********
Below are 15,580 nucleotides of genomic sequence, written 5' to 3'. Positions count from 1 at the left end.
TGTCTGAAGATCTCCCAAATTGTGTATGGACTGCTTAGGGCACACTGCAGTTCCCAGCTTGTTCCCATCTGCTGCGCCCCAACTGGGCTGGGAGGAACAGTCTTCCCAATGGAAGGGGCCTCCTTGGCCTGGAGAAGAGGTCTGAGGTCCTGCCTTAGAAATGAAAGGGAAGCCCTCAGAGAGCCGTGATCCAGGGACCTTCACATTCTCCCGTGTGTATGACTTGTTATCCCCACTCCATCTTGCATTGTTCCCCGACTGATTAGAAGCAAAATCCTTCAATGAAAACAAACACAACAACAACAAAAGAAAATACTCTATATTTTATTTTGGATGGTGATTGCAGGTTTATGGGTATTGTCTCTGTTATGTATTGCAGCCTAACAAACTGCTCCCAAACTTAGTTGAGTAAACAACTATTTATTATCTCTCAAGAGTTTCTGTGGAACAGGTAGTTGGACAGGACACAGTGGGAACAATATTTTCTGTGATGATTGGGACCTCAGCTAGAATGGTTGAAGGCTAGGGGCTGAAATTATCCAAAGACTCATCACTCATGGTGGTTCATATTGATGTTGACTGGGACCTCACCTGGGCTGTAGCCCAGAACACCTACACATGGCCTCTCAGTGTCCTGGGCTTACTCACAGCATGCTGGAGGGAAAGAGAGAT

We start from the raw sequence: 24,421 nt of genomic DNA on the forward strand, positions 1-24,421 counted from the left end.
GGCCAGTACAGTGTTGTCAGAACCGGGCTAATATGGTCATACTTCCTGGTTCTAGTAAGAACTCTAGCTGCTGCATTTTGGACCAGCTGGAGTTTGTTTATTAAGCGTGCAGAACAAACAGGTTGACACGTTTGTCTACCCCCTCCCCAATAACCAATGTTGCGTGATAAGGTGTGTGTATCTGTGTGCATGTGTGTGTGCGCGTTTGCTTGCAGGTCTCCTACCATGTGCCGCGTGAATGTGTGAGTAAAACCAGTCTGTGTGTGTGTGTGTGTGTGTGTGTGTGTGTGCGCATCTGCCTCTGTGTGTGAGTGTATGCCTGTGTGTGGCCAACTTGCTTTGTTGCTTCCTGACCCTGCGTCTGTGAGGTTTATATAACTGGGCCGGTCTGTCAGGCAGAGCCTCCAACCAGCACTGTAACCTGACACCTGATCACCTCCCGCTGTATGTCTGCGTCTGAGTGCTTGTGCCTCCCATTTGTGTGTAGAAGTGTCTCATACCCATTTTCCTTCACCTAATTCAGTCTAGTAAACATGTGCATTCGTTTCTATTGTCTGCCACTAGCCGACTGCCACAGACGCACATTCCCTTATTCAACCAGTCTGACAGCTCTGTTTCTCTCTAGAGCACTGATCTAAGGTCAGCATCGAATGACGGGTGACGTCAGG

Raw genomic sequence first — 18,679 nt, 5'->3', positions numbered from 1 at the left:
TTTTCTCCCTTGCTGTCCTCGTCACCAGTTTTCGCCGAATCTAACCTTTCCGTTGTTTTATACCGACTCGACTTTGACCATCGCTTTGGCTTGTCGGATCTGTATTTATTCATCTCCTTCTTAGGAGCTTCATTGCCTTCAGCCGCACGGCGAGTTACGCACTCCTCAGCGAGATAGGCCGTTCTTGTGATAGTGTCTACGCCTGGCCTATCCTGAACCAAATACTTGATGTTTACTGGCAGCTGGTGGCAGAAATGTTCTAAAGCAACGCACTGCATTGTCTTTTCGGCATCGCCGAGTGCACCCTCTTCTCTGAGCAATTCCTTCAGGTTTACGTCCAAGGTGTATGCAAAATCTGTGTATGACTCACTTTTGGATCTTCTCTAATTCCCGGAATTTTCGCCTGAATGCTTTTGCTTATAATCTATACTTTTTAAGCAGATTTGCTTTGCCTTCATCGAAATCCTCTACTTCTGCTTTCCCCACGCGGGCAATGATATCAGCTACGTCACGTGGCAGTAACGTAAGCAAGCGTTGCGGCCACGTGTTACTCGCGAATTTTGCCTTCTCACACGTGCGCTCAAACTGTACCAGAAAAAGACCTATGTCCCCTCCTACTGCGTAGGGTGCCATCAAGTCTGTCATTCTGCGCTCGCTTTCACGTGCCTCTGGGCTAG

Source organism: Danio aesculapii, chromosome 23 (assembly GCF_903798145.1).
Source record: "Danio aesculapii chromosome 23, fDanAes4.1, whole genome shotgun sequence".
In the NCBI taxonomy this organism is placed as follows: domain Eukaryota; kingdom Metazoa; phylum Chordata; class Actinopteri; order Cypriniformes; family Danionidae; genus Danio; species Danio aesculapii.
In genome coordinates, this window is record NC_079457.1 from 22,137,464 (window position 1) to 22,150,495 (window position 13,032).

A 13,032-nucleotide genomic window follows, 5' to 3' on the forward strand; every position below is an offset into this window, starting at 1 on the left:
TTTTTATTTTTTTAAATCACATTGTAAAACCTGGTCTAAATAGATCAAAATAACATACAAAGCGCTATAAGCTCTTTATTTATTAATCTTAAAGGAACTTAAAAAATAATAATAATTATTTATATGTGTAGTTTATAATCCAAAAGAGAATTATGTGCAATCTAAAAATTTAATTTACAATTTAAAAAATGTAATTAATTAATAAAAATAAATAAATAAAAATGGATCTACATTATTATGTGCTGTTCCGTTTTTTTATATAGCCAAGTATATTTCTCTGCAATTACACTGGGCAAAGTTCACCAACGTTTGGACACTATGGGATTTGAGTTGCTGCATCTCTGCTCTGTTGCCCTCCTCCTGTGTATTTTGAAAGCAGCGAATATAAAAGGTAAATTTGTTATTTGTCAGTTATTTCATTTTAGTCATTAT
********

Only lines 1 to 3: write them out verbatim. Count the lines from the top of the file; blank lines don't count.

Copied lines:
Below are 15,580 nucleotides of genomic sequence, written 5' to 3'. Positions count from 1 at the left end.
TGTCTGAAGATCTCCCAAATTGTGTATGGACTGCTTAGGGCACACTGCAGTTCCCAGCTTGTTCCCATCTGCTGCGCCCCAACTGGGCTGGGAGGAACAGTCTTCCCAATGGAAGGGGCCTCCTTGGCCTGGAGAAGAGGTCTGAGGTCCTGCCTTAGAAATGAAAGGGAAGCCCTCAGAGAGCCGTGATCCAGGGACCTTCACATTCTCCCGTGTGTATGACTTGTTATCCCCACTCCATCTTGCATTGTTCCCCGACTGATTAGAAGCAAAATCCTTCAATGAAAACAAACACAACAACAACAAAAGAAAATACTCTATATTTTATTTTGGATGGTGATTGCAGGTTTATGGGTATTGTCTCTGTTATGTATTGCAGCCTAACAAACTGCTCCCAAACTTAGTTGAGTAAACAACTATTTATTATCTCTCAAGAGTTTCTGTGGAACAGGTAGTTGGACAGGACACAGTGGGAACAATATTTTCTGTGATGATTGGGACCTCAGCTAGAATGGTTGAAGGCTAGGGGCTGAAATTATCCAAAGACTCATCACTCATGGTGGTTCATATTGATGTTGACTGGGACCTCACCTGGGCTGTAGCCCAGAACACCTACACATGGCCTCTCAGTGTCCTGGGCTTACTCACAGCATGCTGGAGGGAAAGAGAGAT

We start from the raw sequence: 24,421 nt of genomic DNA on the forward strand, positions 1-24,421 counted from the left end.